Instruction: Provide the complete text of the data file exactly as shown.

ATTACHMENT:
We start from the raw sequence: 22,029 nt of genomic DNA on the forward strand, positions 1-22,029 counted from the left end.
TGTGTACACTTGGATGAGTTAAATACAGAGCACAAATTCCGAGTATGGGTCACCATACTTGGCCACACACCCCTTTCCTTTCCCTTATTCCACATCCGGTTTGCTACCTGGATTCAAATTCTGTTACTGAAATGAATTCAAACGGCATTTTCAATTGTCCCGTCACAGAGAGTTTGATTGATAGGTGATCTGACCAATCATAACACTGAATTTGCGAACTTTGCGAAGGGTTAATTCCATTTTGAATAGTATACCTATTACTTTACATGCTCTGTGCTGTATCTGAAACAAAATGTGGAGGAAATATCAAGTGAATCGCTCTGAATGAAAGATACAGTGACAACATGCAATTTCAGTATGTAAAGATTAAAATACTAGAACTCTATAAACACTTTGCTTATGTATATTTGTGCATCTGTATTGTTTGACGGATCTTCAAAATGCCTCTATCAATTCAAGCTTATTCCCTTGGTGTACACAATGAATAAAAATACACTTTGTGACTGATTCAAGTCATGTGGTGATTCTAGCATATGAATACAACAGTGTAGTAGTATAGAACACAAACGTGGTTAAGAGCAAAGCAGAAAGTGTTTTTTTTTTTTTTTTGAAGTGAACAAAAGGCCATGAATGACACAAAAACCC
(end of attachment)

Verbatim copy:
We start from the raw sequence: 22,029 nt of genomic DNA on the forward strand, positions 1-22,029 counted from the left end.
TGTGTACACTTGGATGAGTTAAATACAGAGCACAAATTCCGAGTATGGGTCACCATACTTGGCCACACACCCCTTTCCTTTCCCTTATTCCACATCCGGTTTGCTACCTGGATTCAAATTCTGTTACTGAAATGAATTCAAACGGCATTTTCAATTGTCCCGTCACAGAGAGTTTGATTGATAGGTGATCTGACCAATCATAACACTGAATTTGCGAACTTTGCGAAGGGTTAATTCCATTTTGAATAGTATACCTATTACTTTACATGCTCTGTGCTGTATCTGAAACAAAATGTGGAGGAAATATCAAGTGAATCGCTCTGAATGAAAGATACAGTGACAACATGCAATTTCAGTATGTAAAGATTAAAATACTAGAACTCTATAAACACTTTGCTTATGTATATTTGTGCATCTGTATTGTTTGACGGATCTTCAAAATGCCTCTATCAATTCAAGCTTATTCCCTTGGTGTACACAATGAATAAAAATACACTTTGTGACTGATTCAAGTCATGTGGTGATTCTAGCATATGAATACAACAGTGTAGTAGTATAGAACACAAACGTGGTTAAGAGCAAAGCAGAAAGTGTTTTTTTTTTTTTTTTGAAGTGAACAAAAGGCCATGAATGACACAAAAACCC